Paid-for 'zero footprint' browser launches

A UK security company has launched a ‘zero footprint’ browser it claims will protect users from the security problems that regularly afflict popular browsers.


A UK security company has launched a "zero footprint" browser it claims will protect users from the security problems that regularly afflict popular browsers.

The work of London-based EISST (Enterprise Information Security Systems & Technology), the XP and Vista-compatible e-Capsule Private Browser, to give it its full name, uses a mixture of techniques to protect a Windows user’s identity and keep browsing data away from prying eyes.

Data such as cookies, passwords, bookmarks and browsing history are kept encrypted with 256-bit AES, while the user’s IP address is protected by connecting through dedicated proxy servers. The browser leaves no traces of its activity on the PC, even in the Windows registry, and is small enough that it can launch from a portable USB drive.

“Public or exposed web-surfing data is a major concern for high-end users and small businesses. Private internet browsing provides a much needed secure Internet surfing alternative,” said Corrado Ronchi of EISST.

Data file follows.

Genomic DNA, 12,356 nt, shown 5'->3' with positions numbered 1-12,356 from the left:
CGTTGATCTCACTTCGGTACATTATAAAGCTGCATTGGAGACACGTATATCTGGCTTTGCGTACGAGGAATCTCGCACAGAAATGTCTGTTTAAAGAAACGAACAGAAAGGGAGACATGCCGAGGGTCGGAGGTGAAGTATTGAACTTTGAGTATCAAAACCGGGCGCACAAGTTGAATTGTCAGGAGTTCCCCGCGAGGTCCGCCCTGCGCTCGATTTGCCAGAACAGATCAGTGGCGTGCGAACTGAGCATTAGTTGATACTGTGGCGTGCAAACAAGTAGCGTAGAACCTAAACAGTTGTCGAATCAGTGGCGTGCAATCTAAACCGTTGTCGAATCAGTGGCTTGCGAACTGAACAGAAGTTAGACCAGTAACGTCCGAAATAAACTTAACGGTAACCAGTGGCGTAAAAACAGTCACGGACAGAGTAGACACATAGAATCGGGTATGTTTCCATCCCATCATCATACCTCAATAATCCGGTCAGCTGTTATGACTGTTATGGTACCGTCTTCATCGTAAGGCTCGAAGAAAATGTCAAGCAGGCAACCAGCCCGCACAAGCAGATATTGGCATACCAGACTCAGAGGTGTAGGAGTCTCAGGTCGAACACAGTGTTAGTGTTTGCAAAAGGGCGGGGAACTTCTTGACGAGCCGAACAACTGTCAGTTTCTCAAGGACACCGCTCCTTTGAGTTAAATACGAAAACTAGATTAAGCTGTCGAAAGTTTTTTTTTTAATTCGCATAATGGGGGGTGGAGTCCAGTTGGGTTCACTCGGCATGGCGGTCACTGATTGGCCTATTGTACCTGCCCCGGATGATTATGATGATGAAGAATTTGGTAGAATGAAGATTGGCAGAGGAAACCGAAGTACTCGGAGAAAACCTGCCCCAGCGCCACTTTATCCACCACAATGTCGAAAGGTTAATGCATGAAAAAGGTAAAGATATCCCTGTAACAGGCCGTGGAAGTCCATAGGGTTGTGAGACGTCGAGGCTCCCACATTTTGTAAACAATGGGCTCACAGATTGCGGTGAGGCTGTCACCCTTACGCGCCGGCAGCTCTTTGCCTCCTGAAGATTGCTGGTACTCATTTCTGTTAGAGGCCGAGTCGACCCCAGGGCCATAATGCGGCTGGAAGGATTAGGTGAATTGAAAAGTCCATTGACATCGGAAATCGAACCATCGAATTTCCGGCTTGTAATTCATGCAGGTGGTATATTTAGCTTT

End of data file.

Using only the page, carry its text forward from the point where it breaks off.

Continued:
However, the company also admitted that that such a browser could also be used by criminals eager to cover their online tracks.

“It is true that people could also potentially use protected web browsing for illicit purposes. However, this is true of any encryption software, which protects the users’ data by digitally hiding it. EISST publicly advocates the proper and responsible use of this software and advises people to use it correctly,” said Ronchi.

E-Capsule’s one obvious drawback, apart from the link-sapping use of proxying servers, is that its makers charge £19.95 for the all-purpose HD version. Three other versions are also sold, including one designed to be run exclusively from a U3-enabled USB stick.

E-Capsule is not the first security browser to enter the market. The ad-based Browzar appeared in 2005, albeit with a more conventional architecture. Browzar is free of charge and, as with e-capsule, is small enough to sit on a USB stick.

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